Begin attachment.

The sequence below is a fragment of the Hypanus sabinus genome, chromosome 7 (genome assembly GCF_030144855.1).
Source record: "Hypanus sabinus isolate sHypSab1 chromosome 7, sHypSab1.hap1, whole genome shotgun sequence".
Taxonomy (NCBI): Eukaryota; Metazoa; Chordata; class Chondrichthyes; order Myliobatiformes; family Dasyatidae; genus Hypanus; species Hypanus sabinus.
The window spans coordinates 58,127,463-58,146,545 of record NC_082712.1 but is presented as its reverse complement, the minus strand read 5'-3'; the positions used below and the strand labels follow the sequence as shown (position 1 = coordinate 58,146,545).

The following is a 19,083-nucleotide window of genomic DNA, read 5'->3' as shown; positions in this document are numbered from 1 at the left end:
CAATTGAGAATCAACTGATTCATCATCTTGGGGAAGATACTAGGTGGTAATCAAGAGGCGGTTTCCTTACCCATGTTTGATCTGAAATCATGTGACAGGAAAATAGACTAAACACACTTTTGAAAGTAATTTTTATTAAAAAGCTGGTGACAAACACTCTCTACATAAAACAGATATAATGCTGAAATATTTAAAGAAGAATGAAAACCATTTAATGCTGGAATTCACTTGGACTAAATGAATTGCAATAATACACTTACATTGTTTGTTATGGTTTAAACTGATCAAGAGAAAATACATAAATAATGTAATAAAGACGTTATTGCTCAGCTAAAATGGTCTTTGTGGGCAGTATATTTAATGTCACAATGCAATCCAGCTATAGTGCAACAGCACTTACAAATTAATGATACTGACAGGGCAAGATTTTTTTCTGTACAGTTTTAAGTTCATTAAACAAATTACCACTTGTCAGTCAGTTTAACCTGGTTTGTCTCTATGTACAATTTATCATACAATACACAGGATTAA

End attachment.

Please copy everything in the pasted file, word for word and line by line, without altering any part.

The sequence below is a fragment of the Hypanus sabinus genome, chromosome 7 (genome assembly GCF_030144855.1).
Source record: "Hypanus sabinus isolate sHypSab1 chromosome 7, sHypSab1.hap1, whole genome shotgun sequence".
Taxonomy (NCBI): Eukaryota; Metazoa; Chordata; class Chondrichthyes; order Myliobatiformes; family Dasyatidae; genus Hypanus; species Hypanus sabinus.
The window spans coordinates 58,127,463-58,146,545 of record NC_082712.1 but is presented as its reverse complement, the minus strand read 5'-3'; the positions used below and the strand labels follow the sequence as shown (position 1 = coordinate 58,146,545).

The following is a 19,083-nucleotide window of genomic DNA, read 5'->3' as shown; positions in this document are numbered from 1 at the left end:
CAATTGAGAATCAACTGATTCATCATCTTGGGGAAGATACTAGGTGGTAATCAAGAGGCGGTTTCCTTACCCATGTTTGATCTGAAATCATGTGACAGGAAAATAGACTAAACACACTTTTGAAAGTAATTTTTATTAAAAAGCTGGTGACAAACACTCTCTACATAAAACAGATATAATGCTGAAATATTTAAAGAAGAATGAAAACCATTTAATGCTGGAATTCACTTGGACTAAATGAATTGCAATAATACACTTACATTGTTTGTTATGGTTTAAACTGATCAAGAGAAAATACATAAATAATGTAATAAAGACGTTATTGCTCAGCTAAAATGGTCTTTGTGGGCAGTATATTTAATGTCACAATGCAATCCAGCTATAGTGCAACAGCACTTACAAATTAATGATACTGACAGGGCAAGATTTTTTTCTGTACAGTTTTAAGTTCATTAAACAAATTACCACTTGTCAGTCAGTTTAACCTGGTTTGTCTCTATGTACAATTTATCATACAATACACAGGATTAA